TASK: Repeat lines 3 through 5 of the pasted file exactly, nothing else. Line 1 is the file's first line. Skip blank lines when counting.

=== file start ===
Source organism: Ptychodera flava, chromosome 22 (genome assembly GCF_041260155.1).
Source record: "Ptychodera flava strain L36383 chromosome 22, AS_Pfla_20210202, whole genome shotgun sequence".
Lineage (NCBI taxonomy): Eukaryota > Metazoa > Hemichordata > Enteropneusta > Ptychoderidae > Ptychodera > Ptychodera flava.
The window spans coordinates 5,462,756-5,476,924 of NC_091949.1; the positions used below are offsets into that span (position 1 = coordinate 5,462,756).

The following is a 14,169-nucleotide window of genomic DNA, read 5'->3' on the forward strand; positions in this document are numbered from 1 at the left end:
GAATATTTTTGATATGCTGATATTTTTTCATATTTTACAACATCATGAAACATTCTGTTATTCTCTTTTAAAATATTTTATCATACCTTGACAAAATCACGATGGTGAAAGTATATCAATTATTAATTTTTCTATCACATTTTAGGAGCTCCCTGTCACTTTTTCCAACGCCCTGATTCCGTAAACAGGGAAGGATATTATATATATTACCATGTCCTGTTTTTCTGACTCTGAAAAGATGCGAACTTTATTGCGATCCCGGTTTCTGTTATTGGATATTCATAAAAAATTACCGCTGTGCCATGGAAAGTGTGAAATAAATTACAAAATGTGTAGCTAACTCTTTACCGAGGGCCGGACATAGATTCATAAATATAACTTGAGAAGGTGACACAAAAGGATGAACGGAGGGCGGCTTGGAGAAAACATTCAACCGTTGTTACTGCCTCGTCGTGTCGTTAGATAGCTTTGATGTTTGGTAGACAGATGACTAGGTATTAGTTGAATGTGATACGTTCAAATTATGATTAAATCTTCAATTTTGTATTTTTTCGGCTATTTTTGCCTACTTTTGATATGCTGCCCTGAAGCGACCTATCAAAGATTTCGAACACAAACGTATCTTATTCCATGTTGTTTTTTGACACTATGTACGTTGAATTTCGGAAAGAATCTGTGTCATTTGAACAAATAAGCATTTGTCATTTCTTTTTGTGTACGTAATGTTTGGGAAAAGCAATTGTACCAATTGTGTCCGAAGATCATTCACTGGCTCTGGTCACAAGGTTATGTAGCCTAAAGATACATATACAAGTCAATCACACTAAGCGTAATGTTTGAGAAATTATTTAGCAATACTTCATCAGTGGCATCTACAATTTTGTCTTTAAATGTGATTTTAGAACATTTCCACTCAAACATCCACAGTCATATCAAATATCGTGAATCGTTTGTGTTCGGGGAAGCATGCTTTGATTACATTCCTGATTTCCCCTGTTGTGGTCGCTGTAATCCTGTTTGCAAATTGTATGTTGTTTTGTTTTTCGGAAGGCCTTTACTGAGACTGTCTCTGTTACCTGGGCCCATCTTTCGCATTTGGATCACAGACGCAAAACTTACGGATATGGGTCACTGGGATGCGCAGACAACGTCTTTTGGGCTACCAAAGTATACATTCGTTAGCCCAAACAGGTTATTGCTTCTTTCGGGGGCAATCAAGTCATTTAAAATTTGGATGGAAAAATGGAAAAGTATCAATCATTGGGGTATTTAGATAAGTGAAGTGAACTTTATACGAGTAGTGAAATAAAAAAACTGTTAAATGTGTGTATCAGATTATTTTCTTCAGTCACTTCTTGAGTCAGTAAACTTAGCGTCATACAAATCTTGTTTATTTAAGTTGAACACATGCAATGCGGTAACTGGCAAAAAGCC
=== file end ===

Lineage (NCBI taxonomy): Eukaryota > Metazoa > Hemichordata > Enteropneusta > Ptychoderidae > Ptychodera > Ptychodera flava.
The window spans coordinates 5,462,756-5,476,924 of NC_091949.1; the positions used below are offsets into that span (position 1 = coordinate 5,462,756).

The following is a 14,169-nucleotide window of genomic DNA, read 5'->3' on the forward strand; positions in this document are numbered from 1 at the left end: